Fruity teas are certainly some of the most popular. They’re easy to drink for many average tea drinkers. While not my personal favorite, I always try and bring a balanced and impartial process to my reviews.
At this point, you should have a good grasp on the idea of tea…now we should take a few moments to give you a bank of words. This should help you in speaking the language of tea:
Antioxidant: a compound that slows the process of oxidation.
Autumnal: Tea created later in the season like Darjeeling.
Bergamot: Citrus oil from the Bergamot orange used in Earl Grey.
Black Tea: Fully oxidized Camellia sinensis plant.
Body: Term used to denote the strength of a brewed tea.
Brick Tea: Tea that have been steamed and compressed into bricks like Pu-erh.
Caffeine: An alkaloid that serves as a stimulant and diuretic in the Central Nervous System.
Catechins: A polyphenols found in tea that is also an antioxidant.
Chai: The word for tea on the Indian subcontinent.
CTC: Acronym for Cut, Tear and Curl. It’s a machine process that allows for complete oxidation.
Fannings: Small particles of tea used in tea bags.
Firing: The process where teas are dried to stop any further enzymic changes.
Flush: This refers to the four separate plucking seasons throughout the year.
Gong fu: These words mean skill and patience. It is a style of brewing tea.
Pekoe: A term that describes that largest leaves used to produce tea.
Plucking: The process of harvesting and collecting tea.
Polyphenols: Antioxidant compounds found in tea.
Rolling: The process where withered leaves are rolled to initiate enzymic oxidation.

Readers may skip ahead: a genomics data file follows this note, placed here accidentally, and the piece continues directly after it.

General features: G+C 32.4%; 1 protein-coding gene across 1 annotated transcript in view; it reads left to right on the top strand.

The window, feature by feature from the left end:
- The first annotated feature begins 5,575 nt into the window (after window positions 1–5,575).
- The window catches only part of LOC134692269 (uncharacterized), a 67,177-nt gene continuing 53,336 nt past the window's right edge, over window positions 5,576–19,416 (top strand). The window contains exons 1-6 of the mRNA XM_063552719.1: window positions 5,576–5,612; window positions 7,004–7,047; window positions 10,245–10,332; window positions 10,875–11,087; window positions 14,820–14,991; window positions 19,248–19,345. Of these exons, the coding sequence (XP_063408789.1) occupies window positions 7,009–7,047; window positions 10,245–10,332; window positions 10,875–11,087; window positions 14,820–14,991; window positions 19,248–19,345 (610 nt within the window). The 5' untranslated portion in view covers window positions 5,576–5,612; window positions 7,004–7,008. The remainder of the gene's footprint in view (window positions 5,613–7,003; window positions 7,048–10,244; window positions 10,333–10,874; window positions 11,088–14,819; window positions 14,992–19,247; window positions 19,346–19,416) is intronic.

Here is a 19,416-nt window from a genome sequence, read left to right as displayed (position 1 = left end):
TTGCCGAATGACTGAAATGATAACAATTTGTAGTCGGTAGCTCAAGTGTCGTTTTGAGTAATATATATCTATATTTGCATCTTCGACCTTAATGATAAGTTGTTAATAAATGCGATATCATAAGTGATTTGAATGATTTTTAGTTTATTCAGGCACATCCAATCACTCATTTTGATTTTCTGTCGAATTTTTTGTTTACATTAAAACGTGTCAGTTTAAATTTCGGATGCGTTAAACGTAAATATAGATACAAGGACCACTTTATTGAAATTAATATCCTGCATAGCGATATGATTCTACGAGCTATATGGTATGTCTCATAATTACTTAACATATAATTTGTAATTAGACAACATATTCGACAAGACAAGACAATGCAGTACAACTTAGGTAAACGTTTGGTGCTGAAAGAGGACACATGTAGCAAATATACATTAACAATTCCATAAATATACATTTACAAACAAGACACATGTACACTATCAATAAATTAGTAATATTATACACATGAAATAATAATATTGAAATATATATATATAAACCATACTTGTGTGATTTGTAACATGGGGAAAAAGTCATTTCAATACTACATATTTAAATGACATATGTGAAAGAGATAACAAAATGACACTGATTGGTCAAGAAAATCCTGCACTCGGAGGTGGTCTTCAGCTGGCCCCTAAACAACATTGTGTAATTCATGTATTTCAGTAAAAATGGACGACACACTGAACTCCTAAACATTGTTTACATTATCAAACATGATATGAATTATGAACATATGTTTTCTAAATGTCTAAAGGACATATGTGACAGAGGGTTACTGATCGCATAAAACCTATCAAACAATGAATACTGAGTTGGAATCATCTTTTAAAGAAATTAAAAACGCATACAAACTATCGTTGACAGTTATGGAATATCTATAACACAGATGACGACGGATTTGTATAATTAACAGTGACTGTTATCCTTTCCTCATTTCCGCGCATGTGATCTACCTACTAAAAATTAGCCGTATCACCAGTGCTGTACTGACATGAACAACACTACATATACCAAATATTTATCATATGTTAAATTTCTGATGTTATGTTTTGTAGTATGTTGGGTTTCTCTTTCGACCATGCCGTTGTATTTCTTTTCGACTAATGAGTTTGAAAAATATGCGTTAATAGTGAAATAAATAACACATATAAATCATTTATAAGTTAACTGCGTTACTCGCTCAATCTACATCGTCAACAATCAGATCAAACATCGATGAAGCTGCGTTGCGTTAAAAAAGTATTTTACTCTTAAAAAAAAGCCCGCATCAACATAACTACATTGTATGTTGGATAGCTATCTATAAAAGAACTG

Withering: Operation that removes water from the tea plants.
This is a nice and quick reference guide into the language of tea. Was this helpful?
White tea is the youngest harvested buds of the Camellia sinensis plant almost exclusively in the Fujian province of China. It gets its name from the down white hairs that are found on the leaves. The liquor itself is the most pale of teas and it is known for its mild taste and fresh scent.
White tea is very delicate. Because of this fact, you should use filtered water that is brought to a high temperature, but not boiling. A good rule of thumb (if you don’t have a thermometer to test for 140 to 165ºF) is to bring it to a boil and then let it cool for at least a minute.
White tea was discovered between 960 and 1279 AD during the Song dynasty. The Chinese discovered that the youngest buds of the tea leaves produced a mild and refreshing taste. In the beginning, it was tea reserved for the Emperor. In fact according to legend, the Emperor Hui Zong became so obsessed with this tea that he lost his Empire while in obsessive pursuit of the perfect cup.
White tea went relatively unknown outside of China for years. The popularity of white tea in the west is only a recent occurrence. The tea’s popularity grew when health conscious people were finding the health benefits of white teas. White tea is rare because of the strict rules on harvesting and processing.
There are quite a few varieties of white tea based on several factors. The Silver Needle is the most sought after. This tea can only be harvested during a brief window in the early spring right before the tea buds turn into leaves. Long Life Eyebrow is considered in the lesser member of the white tea variety. It is harvested after the time period of Silver Needle and White Peony. Tribute Eyebrow is similar to Long Life but is considered to have a darker appearance. White Peony is the second highest of quality and is harvested when there is only a bud and two leaves. Lastly, there is Snowbud which is only harvested when there are only buds and leaves in the early spring.
In the end, you’re going to have to experience them for yourselves in terms of flavor. If you are interested in potential health benefits here’s a link: